Right-sided back pain is typically just pain that happens to be exclusively one-sided. In most cases, there is no significant reason for the asymmetry in pain, with most ordinary back pain simply affecting either the left or right side of the back.

In some cases, however, there is a clear reason for right-sided back pain. This has to do with the specific anatomy of both sides of the body. These cases are much less common as most of the tissue and structures in the lower back and abdomen are symmetrical, including the gut, bones and muscle, and the two kidneys.

The pancreas, a single organ, is located pretty much in the middle of the body. This means that while it can cause right-sided, pain is usually centralized. Most of the time, pancreatic problems that cause pain are experienced as abdominal pain rather than back pain.

Some other organs are asymmetrical and can result in more localized pain that offers clues to a diagnosis.


Right-sided back pain can be a result of appendicitis as the appendix is located on the right of the body. However, appendicitis does not usually cause back pain, unless it is also accompanied by abdominal pain. Appendicitis pain also usually arises quickly and is severe, meaning that it isn’t normally mistaken for simple back pain.

The gall bladder is also situated on the right of the body, in the abdomen. Pain originating from the gallbladder sometimes manifests as pain high up in the back, even as high as the shoulder! However, gallbladder problems are much more likely to cause abdominal pain rather than back pain.

Because most people have a pair of matching kidneys, a problem in one kidney can result in one-sided back pain. However, pain resulting from kidney problems is most often connected to kidney stones. These stones (or calculus) can cause intense pain as they pass through the urinary tract. Such pain is typically so acute and severe that it doesn’t feel like back pain at all.

Anyone who has had surgery to remove a kidney or their gallbladder or appendix may experience one-sided back pain. Such pain could be related to the surgery itself or to the condition or trauma connected to the need for such surgery.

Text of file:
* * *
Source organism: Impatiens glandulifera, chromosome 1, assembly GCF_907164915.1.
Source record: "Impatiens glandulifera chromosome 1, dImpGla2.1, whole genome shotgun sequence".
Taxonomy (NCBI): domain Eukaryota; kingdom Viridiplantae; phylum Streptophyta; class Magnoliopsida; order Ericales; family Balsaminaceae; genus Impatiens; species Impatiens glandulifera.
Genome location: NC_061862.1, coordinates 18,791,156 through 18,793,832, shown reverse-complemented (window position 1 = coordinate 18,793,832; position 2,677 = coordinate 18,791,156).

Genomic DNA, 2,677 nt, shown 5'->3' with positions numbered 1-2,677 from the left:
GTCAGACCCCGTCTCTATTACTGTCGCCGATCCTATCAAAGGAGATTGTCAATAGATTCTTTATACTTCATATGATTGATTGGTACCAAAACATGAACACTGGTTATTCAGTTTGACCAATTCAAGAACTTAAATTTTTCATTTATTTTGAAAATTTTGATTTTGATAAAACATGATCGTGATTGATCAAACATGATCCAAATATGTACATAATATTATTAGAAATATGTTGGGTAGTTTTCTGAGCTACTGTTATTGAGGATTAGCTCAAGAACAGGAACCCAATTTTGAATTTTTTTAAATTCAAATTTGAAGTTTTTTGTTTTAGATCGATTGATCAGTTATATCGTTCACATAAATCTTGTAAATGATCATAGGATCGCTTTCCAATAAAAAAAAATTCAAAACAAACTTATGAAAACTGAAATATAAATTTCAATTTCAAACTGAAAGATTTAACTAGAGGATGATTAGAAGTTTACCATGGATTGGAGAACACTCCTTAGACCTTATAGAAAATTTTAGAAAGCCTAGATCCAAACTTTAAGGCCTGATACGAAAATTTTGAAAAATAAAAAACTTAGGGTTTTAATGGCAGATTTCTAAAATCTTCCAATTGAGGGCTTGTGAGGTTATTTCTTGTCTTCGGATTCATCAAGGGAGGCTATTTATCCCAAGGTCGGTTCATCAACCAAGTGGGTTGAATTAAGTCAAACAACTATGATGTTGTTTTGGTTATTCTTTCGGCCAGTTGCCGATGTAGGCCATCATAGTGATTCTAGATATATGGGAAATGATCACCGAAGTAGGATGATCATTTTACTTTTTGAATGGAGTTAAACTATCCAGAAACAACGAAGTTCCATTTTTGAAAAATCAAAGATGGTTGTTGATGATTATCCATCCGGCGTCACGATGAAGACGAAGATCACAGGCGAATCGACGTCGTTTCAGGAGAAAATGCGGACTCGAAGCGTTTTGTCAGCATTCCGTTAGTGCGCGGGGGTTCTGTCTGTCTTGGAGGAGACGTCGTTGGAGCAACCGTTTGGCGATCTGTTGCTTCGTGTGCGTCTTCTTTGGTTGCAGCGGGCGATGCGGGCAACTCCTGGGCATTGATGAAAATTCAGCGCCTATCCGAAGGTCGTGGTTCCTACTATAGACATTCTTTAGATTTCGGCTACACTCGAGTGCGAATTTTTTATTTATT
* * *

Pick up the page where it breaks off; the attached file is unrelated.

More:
Although the anatomy of the body is largely symmetrical there are small local differences in bones and muscle that can result in right-sided back pain or pain in the left side of the back. Injury to the muscle or bone on one side of the body can also create one-sided pain.

Certain hobbies or professions can cause differences in muscle tone or one-sided injuries, or exacerbate local anatomical variations. For instance, racket sports, golfing, archery, and other sports involving twisting of the spine in one direction over and over again could affect the normally symmetrical muscles and bones of the back.

Spinal discs may also rupture asymmetrically. In fact, this is much more common than a central herniation of a disc. Such disc herniation or a bulging disc may put pressure on the nerves on one side of the spine, causing right-sided back pain or left-sided back pain and other symptoms.


In rare cases (around 1 in 10,000) a person has a congenital condition called situs inversus (or transversus or oppositus). This condition causes the major visceral organs to be reversed. This means that the appendix and gallbladder are on the left of the body and may cause left-sided back pain instead of right-sided back pain.

Conversely, the spleen would be on the right in a person with situs inversus. This means that a problem with the spleen could cause right-sided back pain in someone with situs inversus.

In almost all cases, right-sided back pain is simply a result of ordinary pain affecting one side of the body exclusively. Talk to your physician if you are concerned about right-sided back pain that is persistent or worsening. And, as always, seek medical attention if your back pain is accompanied by red flag symptoms such as unexplained weight loss, fever, numbness or altered sensation in your limbs, cognitive deficits, or difficulties breathing.


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